Topic

# Amplitude

About: Amplitude is a research topic. Over the lifetime, 46213 publications have been published within this topic receiving 733850 citations.

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01 Jan 1963TL;DR: In this article, it was shown that the semiclassical theory, when extended to take into account both the effect of the field on the molecules and the effects of the molecules on the field, reproduces the same laws of energy exchange and coherence properties as the quantized field theory, even in the limit of one or a few quanta in the field mode.

Abstract: This paper has two purposes: 1) to clarify the relationship between the quantum theory of radiation, where the electromagnetic field-expansion coefficients satisfy commutation relations, and the semiclassical theory, where the electromagnetic field is considered as a definite function of time rather than as an operator; and 2) to apply some of the results in a study of amplitude and frequency stability in a molecular beam maser. In 1), it is shown that the semiclassical theory, when extended te take into account both the effect of the field on the molecules and the effect of the molecules on the field, reproduces almost quantitatively the same laws of energy exchange and coherence properties as the quantized field theory, even in the limit of one or a few quanta in the field mode. In particular, the semiclassical theory is shown to lead to a prediction of spontaneous emission, with the same decay rate as given by quantum electrodynamics, described by the Einstein A coefficients. In 2), the semiclassical theory is applied to the molecular beam maser. Equilibrium amplitude and frequency of oscillation are obtained for an arbitrary velocity distribution of focused molecules, generalizing the results obtained previously by Gordon, Zeiger, and Townes for a singel-velocity beam, and by Lamb and Helmer for a Maxwellian beam. A somewhat surprising result is obtained; which is that the measurable properties of the maser, such as starting current, effective molecular Q, etc., depend mostly on the slowest 5 to 10 per cent of the molecules. Next we calculate the effect of amplitude and frequency of oscillation, of small systematic perturbations. We obtain a prediction that stability can be improved by adjusting the system so that the molecules emit all their energy h Ω to the field, then reabsorb part of it, before leaving the cavity. In general, the most stable operation is obtained when the molecules are in the process of absorbing energy from the radiation as they leave the cavity, most unstable when they are still emitting energy at that time. Finally, we consider the response of an oscillating maser to randomly time-varying perturbations. Graphs are given showing predicted response to a small superimposed signal of a frequency near the oscillation frequency. The existence of "noise enhancing" and "noise quieting" modes of operation found here is a general property of any oscillating system in which amplitude is limited by nonlinearity.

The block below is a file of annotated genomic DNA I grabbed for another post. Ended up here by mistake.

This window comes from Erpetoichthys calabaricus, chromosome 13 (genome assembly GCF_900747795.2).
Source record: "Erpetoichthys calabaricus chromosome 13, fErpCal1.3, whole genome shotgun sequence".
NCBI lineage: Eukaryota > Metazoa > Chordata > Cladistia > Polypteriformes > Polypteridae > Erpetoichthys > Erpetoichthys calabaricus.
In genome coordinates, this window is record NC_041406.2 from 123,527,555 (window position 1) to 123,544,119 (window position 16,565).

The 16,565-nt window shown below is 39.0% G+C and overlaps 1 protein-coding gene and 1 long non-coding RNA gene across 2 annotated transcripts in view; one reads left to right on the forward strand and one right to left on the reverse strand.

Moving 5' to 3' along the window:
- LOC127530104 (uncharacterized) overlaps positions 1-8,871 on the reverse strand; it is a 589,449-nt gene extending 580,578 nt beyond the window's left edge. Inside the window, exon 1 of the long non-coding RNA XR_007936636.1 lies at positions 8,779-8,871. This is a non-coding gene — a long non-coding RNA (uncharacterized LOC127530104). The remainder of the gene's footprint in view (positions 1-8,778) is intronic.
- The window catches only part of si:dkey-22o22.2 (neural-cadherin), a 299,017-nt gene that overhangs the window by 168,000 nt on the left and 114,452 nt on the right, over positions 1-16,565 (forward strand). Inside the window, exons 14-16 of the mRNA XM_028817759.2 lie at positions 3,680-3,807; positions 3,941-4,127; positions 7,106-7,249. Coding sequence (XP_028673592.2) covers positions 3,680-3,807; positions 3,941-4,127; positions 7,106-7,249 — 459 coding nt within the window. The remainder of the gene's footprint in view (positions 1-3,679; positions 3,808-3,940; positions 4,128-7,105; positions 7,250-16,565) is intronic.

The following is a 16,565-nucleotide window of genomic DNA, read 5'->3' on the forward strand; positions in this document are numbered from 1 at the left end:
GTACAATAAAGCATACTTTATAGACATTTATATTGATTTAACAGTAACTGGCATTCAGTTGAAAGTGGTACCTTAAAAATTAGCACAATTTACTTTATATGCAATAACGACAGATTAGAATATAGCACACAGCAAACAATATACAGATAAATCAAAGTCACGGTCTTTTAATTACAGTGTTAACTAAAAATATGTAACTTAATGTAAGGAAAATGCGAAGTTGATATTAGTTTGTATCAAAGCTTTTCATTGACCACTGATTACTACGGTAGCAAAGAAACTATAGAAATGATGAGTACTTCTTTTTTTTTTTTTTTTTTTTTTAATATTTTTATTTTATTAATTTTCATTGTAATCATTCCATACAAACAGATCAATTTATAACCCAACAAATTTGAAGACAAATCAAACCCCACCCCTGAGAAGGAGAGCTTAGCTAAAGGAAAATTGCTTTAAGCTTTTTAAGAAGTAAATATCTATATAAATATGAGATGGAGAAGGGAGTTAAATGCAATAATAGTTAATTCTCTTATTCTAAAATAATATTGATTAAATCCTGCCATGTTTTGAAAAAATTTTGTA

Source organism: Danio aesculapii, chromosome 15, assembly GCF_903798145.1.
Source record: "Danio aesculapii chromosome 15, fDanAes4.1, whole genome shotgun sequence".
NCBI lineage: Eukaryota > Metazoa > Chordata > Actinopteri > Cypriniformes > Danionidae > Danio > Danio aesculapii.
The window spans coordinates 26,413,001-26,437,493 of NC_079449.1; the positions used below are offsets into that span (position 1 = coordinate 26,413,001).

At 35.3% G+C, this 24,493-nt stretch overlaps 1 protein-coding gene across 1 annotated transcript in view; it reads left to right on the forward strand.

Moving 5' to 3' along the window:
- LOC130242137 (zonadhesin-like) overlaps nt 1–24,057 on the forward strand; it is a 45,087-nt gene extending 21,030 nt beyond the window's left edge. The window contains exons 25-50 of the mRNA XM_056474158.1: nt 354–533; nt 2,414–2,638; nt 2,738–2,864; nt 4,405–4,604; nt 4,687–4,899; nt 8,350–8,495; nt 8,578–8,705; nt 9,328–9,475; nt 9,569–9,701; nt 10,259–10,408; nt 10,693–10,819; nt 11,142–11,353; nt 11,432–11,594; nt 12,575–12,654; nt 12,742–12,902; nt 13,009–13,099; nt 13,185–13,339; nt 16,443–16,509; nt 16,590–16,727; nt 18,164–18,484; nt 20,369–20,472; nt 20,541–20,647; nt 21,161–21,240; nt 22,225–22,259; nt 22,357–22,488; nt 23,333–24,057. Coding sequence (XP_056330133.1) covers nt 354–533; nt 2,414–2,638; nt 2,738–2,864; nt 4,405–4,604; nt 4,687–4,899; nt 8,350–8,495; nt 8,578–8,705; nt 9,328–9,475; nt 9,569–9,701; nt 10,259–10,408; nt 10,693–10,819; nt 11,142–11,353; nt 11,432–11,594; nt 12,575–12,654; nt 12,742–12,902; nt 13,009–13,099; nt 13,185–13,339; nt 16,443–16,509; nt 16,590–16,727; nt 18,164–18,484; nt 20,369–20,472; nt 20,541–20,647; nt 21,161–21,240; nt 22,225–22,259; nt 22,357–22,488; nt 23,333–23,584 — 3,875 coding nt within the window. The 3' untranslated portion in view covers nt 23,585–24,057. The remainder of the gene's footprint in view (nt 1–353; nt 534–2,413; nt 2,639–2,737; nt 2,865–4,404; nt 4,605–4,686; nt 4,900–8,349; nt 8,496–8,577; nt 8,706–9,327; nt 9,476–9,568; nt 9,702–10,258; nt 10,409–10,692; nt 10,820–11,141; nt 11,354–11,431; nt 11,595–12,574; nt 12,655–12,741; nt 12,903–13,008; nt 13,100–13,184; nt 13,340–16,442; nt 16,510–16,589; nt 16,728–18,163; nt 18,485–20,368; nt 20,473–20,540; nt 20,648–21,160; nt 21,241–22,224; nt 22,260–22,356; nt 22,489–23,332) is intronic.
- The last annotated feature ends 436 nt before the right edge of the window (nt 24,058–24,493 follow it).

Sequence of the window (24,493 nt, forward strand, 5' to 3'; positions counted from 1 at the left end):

3,928 citations

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TL;DR: In this paper, a finite-difference method for modeling P-SV wave propagation in heterogeneous media is presented, which is an extension of the method I previously proposed for modeling SH-wave propagation by using velocity and stress in a discrete grid, where the stability condition and the P-wave phase velocity dispersion curve do not depend on the Poisson's ratio.

Abstract: I present a finite-difference method for modeling P-SV wave propagation in heterogeneous media This is an extension of the method I previously proposed for modeling SH-wave propagation by using velocity and stress in a discrete grid The two components of the velocity cannot be defined at the same node for a complete staggered grid: the stability condition and the P-wave phase velocity dispersion curve do not depend on the Poisson's ratio, while the S-wave phase velocity dispersion curve behavior is rather insensitive to the Poisson's ratio Therefore, the same code used for elastic media can be used for liquid media, where S-wave velocity goes to zero, and no special treatment is needed for a liquid-solid interface Typical physical phenomena arising with P-SV modeling, such as surface waves, are in agreement with analytical results The weathered-layer and corner-edge models show in seismograms the same converted phases obtained by previous authors This method gives stable results for step discontinuities, as shown for a liquid layer above an elastic half-space The head wave preserves the correct amplitude Finally, the corner-edge model illustrates a more complex geometry for the liquid-solid interface As the Poisson's ratio v increases from 025 to 05, the shear converted phases are removed from seismograms and from the time section of the wave field

2,583 citations

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TL;DR: In this paper, the first year of data from the differential microwave radiometers on the Cosmic Background Explorer was presented, and the angular autocorrelation of the signal in each radiometer channel and cross-correlation between channels were consistent and gave a primordial fluctuation power-law spectrum with index of 1.1 +/- 0.5, and an rms-quadrupole-normalized amplitude of 16 +/- 4 micro-K.